- Data breaches must now be reported to the Office of the Australian Information Commissioner
- More than 90 per cent of ASX listed businesses, government departments, and large NGOs exposed in 2016
- Breaches open businesses up to compensation claims
Australian businesses with a turnover of more than $3 million are now required to report any data breach which could seriously harm people.
The Notifiable Data Breach scheme comes into effect today, and businesses will face penalties if they don’t comply.
Previously, the Office of the Australian Information Commissioner’s (OAIC’s) guidance on data breaches required businesses to take “reasonable steps” to secure personal information, including preparing and implementing a data breach policy and response plan.
The affected individuals were to be notified only if there was a “real risk of serious harm”. In little over the past year alone, that would potentially include you if you were a customer or client of Domino’s, Medicare, Bupa, Telstra, Vodafone or Optus.
Businesses simply cannot be trusted to report breaches in good faith. In November, Bloomberg reported that Uber had paid hackers $US100,000 to conceal an October 2016 data breach that exposed the personal information of 57 million users.
The potential wider implications of data breaches are alarming. Research published by Forcepoint showed that more than 90 per cent of ASX listed businesses, government departments, and large NGOs were exposed to a data breach in 2016.
And according to accounting firm PWC, in 2015, there was a 109 per cent increase in detected security incidents in Australian companies, compared to a 38 percent global average.
The new ruling is an amendment to the Privacy Act which now requires businesses with a turnover of more than $3 million to notify the OAIC as soon as an eligible data breach occurs.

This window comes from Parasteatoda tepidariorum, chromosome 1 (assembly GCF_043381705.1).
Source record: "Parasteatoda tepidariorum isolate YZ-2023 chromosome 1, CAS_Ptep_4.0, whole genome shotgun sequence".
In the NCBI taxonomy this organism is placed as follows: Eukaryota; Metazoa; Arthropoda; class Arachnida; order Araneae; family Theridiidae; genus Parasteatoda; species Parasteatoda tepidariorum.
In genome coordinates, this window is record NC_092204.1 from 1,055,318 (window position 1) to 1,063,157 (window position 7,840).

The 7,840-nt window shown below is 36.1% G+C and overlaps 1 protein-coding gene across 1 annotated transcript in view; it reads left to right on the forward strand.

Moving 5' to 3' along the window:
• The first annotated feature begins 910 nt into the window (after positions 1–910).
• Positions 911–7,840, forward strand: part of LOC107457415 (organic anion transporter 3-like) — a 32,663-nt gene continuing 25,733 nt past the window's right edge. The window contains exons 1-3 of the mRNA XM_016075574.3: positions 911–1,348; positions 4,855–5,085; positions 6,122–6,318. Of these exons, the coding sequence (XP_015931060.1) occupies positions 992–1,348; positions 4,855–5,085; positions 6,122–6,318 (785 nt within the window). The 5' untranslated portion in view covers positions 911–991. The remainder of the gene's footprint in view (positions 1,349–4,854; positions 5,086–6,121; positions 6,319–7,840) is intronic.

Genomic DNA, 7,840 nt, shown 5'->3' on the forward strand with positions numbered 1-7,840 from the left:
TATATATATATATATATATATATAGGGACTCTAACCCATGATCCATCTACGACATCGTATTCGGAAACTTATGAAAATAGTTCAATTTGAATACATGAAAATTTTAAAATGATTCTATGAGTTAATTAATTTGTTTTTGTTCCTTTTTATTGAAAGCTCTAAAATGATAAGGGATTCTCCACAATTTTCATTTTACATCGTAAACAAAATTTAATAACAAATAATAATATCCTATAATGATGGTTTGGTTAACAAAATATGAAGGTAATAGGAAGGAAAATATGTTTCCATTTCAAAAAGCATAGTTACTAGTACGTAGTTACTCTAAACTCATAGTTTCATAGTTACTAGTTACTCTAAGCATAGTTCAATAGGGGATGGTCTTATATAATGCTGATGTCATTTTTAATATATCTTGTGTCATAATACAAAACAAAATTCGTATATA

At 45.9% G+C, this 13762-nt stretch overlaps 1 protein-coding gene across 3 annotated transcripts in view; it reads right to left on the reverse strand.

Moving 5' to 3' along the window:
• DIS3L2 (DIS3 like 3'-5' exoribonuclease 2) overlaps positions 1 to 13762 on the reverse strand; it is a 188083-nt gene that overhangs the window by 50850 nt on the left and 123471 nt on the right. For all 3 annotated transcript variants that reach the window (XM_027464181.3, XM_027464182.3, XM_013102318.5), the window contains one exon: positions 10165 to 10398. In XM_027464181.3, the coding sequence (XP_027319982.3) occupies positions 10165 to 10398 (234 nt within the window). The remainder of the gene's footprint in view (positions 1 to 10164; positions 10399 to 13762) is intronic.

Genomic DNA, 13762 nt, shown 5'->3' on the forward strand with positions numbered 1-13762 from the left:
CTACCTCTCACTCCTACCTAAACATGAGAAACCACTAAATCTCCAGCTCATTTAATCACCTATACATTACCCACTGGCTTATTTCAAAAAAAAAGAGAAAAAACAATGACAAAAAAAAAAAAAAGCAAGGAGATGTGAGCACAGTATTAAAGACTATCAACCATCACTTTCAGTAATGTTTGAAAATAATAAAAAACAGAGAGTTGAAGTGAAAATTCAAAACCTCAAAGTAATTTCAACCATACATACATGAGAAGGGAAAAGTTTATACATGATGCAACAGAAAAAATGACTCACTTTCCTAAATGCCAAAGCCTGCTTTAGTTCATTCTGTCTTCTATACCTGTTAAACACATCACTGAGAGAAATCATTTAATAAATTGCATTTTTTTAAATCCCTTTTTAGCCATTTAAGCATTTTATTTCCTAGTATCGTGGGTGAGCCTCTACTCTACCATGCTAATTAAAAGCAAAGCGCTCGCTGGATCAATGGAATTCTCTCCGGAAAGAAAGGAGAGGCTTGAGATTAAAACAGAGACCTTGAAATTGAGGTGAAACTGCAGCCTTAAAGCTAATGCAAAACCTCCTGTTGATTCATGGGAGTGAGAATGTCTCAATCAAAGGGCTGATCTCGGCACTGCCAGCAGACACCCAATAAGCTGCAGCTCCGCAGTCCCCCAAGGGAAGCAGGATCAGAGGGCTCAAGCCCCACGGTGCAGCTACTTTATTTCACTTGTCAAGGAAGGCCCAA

An eligible breach is a breach in which there is:
- Unauthorised access to or disclosure of personal information that could be used to harm an individual; and
- Risk of unauthorised access or disclosure, in which case the information has been lost and is in danger of being used to harm an individual
The changes sound slight and for most businesses, it will be business as usual. Michael Milnes, head of Commercial Law, Practical Law Australia, Thomson Reuters Legal Australia, says the Australian laws are still “less stringent and the penalties less severe than similar regimes in other jurisdictions”.
But businesses will have to take extra precautions not to mislead anyone using their services into thinking they have security measures stronger than they actually do.
If a breach occurs, anyone affected could potentially seek compensation under consumer protection laws.
Brian Fletcher, Symantec’s Asia Pacific director of government affairs, says the changes see in “a massive shift in where privacy sits on the priority list of both government and business”.
Fletcher said there will be “some pain” as businesses come in line and bring their privacy regimes up-to-code.
“But the benefits of doing what is right will far outweigh the reputational and financial costs of being caught out publicly,” he said.